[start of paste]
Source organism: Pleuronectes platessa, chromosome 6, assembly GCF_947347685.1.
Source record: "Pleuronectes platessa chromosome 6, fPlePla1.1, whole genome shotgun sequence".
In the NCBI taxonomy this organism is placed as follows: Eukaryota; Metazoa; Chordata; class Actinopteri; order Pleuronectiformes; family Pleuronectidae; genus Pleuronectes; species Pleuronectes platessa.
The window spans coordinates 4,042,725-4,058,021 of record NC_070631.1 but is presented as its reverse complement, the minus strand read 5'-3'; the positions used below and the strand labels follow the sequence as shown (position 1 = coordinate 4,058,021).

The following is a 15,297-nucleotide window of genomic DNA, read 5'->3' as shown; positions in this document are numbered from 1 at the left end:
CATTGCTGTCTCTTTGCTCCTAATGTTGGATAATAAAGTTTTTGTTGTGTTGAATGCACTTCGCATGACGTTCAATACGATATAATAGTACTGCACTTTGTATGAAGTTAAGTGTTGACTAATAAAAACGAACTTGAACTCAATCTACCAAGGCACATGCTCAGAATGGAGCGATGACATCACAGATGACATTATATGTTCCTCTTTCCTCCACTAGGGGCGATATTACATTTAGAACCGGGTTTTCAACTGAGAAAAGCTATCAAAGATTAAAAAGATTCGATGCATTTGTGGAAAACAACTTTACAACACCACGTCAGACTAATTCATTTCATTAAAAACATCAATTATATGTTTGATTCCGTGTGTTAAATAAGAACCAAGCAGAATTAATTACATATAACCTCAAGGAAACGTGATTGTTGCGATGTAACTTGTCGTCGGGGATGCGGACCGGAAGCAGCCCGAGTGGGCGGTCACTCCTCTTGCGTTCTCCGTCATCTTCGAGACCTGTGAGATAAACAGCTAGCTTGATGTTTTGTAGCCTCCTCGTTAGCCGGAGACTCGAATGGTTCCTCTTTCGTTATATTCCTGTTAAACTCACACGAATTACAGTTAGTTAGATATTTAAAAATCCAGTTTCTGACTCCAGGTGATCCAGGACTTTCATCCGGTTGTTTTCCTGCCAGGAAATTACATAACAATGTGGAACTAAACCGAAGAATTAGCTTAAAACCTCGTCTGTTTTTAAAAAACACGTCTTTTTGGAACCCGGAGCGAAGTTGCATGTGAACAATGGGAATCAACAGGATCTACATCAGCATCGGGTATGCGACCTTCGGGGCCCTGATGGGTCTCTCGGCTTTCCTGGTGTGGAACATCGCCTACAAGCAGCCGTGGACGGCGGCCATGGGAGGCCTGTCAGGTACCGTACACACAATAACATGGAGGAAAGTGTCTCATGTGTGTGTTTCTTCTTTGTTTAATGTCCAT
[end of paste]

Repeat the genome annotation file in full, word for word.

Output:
Source organism: Pleuronectes platessa, chromosome 6, assembly GCF_947347685.1.
Source record: "Pleuronectes platessa chromosome 6, fPlePla1.1, whole genome shotgun sequence".
In the NCBI taxonomy this organism is placed as follows: Eukaryota; Metazoa; Chordata; class Actinopteri; order Pleuronectiformes; family Pleuronectidae; genus Pleuronectes; species Pleuronectes platessa.
The window spans coordinates 4,042,725-4,058,021 of record NC_070631.1 but is presented as its reverse complement, the minus strand read 5'-3'; the positions used below and the strand labels follow the sequence as shown (position 1 = coordinate 4,058,021).

The following is a 15,297-nucleotide window of genomic DNA, read 5'->3' as shown; positions in this document are numbered from 1 at the left end:
CATTGCTGTCTCTTTGCTCCTAATGTTGGATAATAAAGTTTTTGTTGTGTTGAATGCACTTCGCATGACGTTCAATACGATATAATAGTACTGCACTTTGTATGAAGTTAAGTGTTGACTAATAAAAACGAACTTGAACTCAATCTACCAAGGCACATGCTCAGAATGGAGCGATGACATCACAGATGACATTATATGTTCCTCTTTCCTCCACTAGGGGCGATATTACATTTAGAACCGGGTTTTCAACTGAGAAAAGCTATCAAAGATTAAAAAGATTCGATGCATTTGTGGAAAACAACTTTACAACACCACGTCAGACTAATTCATTTCATTAAAAACATCAATTATATGTTTGATTCCGTGTGTTAAATAAGAACCAAGCAGAATTAATTACATATAACCTCAAGGAAACGTGATTGTTGCGATGTAACTTGTCGTCGGGGATGCGGACCGGAAGCAGCCCGAGTGGGCGGTCACTCCTCTTGCGTTCTCCGTCATCTTCGAGACCTGTGAGATAAACAGCTAGCTTGATGTTTTGTAGCCTCCTCGTTAGCCGGAGACTCGAATGGTTCCTCTTTCGTTATATTCCTGTTAAACTCACACGAATTACAGTTAGTTAGATATTTAAAAATCCAGTTTCTGACTCCAGGTGATCCAGGACTTTCATCCGGTTGTTTTCCTGCCAGGAAATTACATAACAATGTGGAACTAAACCGAAGAATTAGCTTAAAACCTCGTCTGTTTTTAAAAAACACGTCTTTTTGGAACCCGGAGCGAAGTTGCATGTGAACAATGGGAATCAACAGGATCTACATCAGCATCGGGTATGCGACCTTCGGGGCCCTGATGGGTCTCTCGGCTTTCCTGGTGTGGAACATCGCCTACAAGCAGCCGTGGACGGCGGCCATGGGAGGCCTGTCAGGTACCGTACACACAATAACATGGAGGAAAGTGTCTCATGTGTGTGTTTCTTCTTTGTTTAATGTCCAT